Life is so uncertain…

When I am not writing for BookPage, burning the midnight oil on the Great Canadian Novel, or chipping away at some tedious but relatively lucrative technical writing assignment, odds are good that any writing I am doing is songwriting. I have done this solo, in tandem and in small groups since my teens, with a resounding lack of success, although I’ve had a good deal of fun in the process. I’ve taken a whack at numerous genres, including jazz, blues, rock, folk, you name it, pretty much anything other than classical and hip-hop. In loose terms, I would say that I fit in the singer/songwriter mold, along the lines of Jackson Browne, James Taylor or Paul Simon, only nowhere near as good. That assessment would go for my singing and guitar-playing skills as well.

Over the years, my focus has been, for the most part, on love songs (sub-genre: love gone wrong, a subject about which I have a certain amount of firsthand experience). An early effort:

From time to time you cross my mind, in the middle of the night

Nat King Cole on the stereo, dimming firelight

A cigarette without lipstick, a half-empty bottle of wine

And one glass where there once were two, from time to time…

(From Time to Time, c. 1983)

Around the late eighties I discovered the story-songs of Jimmy Buffett, and began writing biographical third-person love songs:

They got married in Biloxi the summer that the Beatles hit the charts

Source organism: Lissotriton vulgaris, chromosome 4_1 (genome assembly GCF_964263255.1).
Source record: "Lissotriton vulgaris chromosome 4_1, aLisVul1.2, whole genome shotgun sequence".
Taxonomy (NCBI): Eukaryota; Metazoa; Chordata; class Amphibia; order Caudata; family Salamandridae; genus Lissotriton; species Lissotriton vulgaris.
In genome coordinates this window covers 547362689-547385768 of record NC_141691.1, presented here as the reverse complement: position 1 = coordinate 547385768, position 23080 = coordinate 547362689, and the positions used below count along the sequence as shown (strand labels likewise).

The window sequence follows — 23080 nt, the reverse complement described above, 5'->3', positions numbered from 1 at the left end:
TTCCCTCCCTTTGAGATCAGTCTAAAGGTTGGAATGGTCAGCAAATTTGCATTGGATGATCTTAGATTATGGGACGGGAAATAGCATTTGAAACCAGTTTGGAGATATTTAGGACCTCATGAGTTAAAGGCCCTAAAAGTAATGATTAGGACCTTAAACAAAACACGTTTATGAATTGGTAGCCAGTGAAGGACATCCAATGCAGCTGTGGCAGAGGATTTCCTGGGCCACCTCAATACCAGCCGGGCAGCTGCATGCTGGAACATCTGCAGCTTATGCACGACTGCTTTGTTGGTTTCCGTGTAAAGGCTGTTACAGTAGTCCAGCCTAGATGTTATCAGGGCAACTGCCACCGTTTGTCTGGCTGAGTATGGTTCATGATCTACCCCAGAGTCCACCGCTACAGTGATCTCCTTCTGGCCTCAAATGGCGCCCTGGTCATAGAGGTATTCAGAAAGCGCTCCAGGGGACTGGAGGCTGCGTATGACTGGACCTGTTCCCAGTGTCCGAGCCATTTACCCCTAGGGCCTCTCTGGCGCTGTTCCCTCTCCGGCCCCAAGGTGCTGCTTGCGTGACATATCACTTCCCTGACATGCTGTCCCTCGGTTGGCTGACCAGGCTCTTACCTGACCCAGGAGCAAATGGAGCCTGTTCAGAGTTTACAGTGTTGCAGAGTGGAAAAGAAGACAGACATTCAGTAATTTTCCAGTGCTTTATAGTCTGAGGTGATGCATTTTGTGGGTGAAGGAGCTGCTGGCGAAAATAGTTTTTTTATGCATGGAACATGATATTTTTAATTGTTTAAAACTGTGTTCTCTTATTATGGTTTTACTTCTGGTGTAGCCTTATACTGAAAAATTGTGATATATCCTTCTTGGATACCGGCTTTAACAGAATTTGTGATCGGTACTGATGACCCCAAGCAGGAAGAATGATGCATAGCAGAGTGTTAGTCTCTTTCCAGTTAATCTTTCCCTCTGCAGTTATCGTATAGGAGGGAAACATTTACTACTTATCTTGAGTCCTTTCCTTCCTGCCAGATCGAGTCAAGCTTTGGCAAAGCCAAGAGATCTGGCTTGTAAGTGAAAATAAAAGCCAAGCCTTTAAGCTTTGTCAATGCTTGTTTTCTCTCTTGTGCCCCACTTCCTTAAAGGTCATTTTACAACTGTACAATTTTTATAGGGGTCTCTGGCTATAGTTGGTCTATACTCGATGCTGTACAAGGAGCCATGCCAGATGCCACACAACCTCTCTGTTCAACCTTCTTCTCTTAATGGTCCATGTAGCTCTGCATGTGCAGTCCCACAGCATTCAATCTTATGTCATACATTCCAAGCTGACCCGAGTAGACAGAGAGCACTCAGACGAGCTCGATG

She was a wedding night Madonna, he was a bachelor of arts

Giddy from the liquor, they tumbled into bed, and loved until the early light of day

But tonight she can’t remember the last time he looked at her that way…

(The Last Time, c. 1987)

The nineties found me writing with partners: Graham Spice, Lois Berg, Dave Lakey, Greg Welsch, and several others. From that period came another batch of rather more personal love songs:

Santa Anas, blowin’ dry, lights are low, the moon is high

Late night interlude, a midnight bluesy mood

And I’m just sittin’ here

Behind the waterfall of tears…

(Waterfall, c. 1994-ish: Bruce Tierney, Kristy von Dollen, Graham Spice, Matt Nolan)

And so it went into the 2000s, at which point I began writing solo again, and taking on more global themes, likely a result of some sobering Third World travel:

It’s an ages-old story of betrayal and rage

And it plays out each night on this vast desert stage

Both sides are in costume, and both know their lines

They’ve rehearsed them together time after time (after time after time)

It’s midnight in Gaza and all’s quiet here

The curfew’s in place and the streets all are clear

There’s an uneasy truce and an unspoken fear

It’s midnight in Gaza and all’s quiet here…

(Midnight in Gaza, c. 2003)

Still, none of these were speaking to the fundamental nature of what I was trying to get at, to attempt to reveal a small portion of the very intimate and personal philosophy that guides my life on a day to day basis. I thought about it for many moons, finally arriving at a pair of couplets that effectively distill some of my deepest, innermost thoughts and feelings to their basic essence. I thought I could write a whole song around it, but the more I looked at what I had written, the more I realized that I had nothing more to say about that particular subject, that in its tiny way, it was perfect. If I have one piece of advice to offer to my younger brethren (and sistren), it would simply be this:

Life is so uncertain

If worse should come to worst

Save your vegetables for last

And eat your cookies first…


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